Klempert also wrote an article published by German PC Magazin last year, now reproduced in slightly altered form on the WCI website, advising companies on how best to edit Wikipedia. He noted that some Wikipedians categorically reject the involvement of company representatives, and said that this attitude is particularly marked in the English-language Wikipedia, while the German-language Wikipedia is more open to paid editors.
Klempert said company representatives could always use the discussion page and above all should edit transparently, identifying themselves, and should not try to change an article in one fell swoop—such changes would usually be reverted. Instead, they should start with small, non-critical changes to their article, demonstrating to editors that they understand the principles of Wikipedia collaboration. This included such things as updating company data, or providing images to be used as illustrations. Klempert also advised companies to monitor their own articles, to anticipate communication crises and be able to prepare for press enquiries.
According to the Kurier, a German-language Wikimedia news outlet that is somewhat analogous to the Signpost, a Wikipedia Corporate Index for the English-language Wikipedia is in the planning stages at Fleishman-Hillard. The version for the German-language Wikipedia has been nominated for a special PR Report award in the category "research, analysis and evaluation".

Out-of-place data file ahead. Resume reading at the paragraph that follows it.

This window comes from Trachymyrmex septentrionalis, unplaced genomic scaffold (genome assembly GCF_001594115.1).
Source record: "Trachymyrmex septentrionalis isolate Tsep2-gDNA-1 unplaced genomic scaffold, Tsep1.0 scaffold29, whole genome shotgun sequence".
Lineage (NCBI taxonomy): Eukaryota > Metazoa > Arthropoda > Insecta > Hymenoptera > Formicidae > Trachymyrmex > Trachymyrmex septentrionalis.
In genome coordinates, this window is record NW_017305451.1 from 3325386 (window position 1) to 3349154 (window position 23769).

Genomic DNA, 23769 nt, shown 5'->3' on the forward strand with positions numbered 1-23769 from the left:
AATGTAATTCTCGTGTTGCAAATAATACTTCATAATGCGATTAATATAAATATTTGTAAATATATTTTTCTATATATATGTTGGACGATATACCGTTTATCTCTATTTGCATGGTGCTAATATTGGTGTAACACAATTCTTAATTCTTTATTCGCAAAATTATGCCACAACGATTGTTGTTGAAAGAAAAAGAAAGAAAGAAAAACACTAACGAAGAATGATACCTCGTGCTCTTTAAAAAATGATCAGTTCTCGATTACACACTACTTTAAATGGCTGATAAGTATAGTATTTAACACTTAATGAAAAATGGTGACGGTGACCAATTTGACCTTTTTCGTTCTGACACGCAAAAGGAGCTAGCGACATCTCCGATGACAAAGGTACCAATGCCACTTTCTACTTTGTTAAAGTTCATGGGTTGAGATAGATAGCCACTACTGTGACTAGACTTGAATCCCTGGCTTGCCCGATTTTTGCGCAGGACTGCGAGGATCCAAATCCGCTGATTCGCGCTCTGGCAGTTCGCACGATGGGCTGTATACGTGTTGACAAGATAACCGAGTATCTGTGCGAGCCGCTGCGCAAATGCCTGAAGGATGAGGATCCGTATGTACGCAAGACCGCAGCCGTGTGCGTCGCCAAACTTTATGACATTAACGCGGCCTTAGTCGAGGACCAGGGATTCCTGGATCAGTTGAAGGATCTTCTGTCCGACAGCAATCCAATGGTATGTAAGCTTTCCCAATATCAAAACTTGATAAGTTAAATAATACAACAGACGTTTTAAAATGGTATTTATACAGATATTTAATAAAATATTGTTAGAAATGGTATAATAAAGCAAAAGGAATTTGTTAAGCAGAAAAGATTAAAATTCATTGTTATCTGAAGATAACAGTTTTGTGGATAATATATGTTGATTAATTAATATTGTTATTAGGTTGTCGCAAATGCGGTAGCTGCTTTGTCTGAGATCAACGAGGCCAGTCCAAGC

Austrian economics edit war: News website Salonreported on 19 February 2013 that arguments on whether to include a critique of Austrian economics by Nobel Prize-winner Paul Krugman in the Wikipedia article on the topic had led to the page being locked down. Salon stated that arguments centred on whether Krugman's description of Austrian economics was correct. Asked to comment, Krugman said, "That is my experience with the Austrians: whenever you try to pin them down, they insist that you fail to understand their profound ideas. And they have indeed been predicting runaway inflation for years now; it's interesting that they can neither explain why they were wrong nor admit that this poses a problem."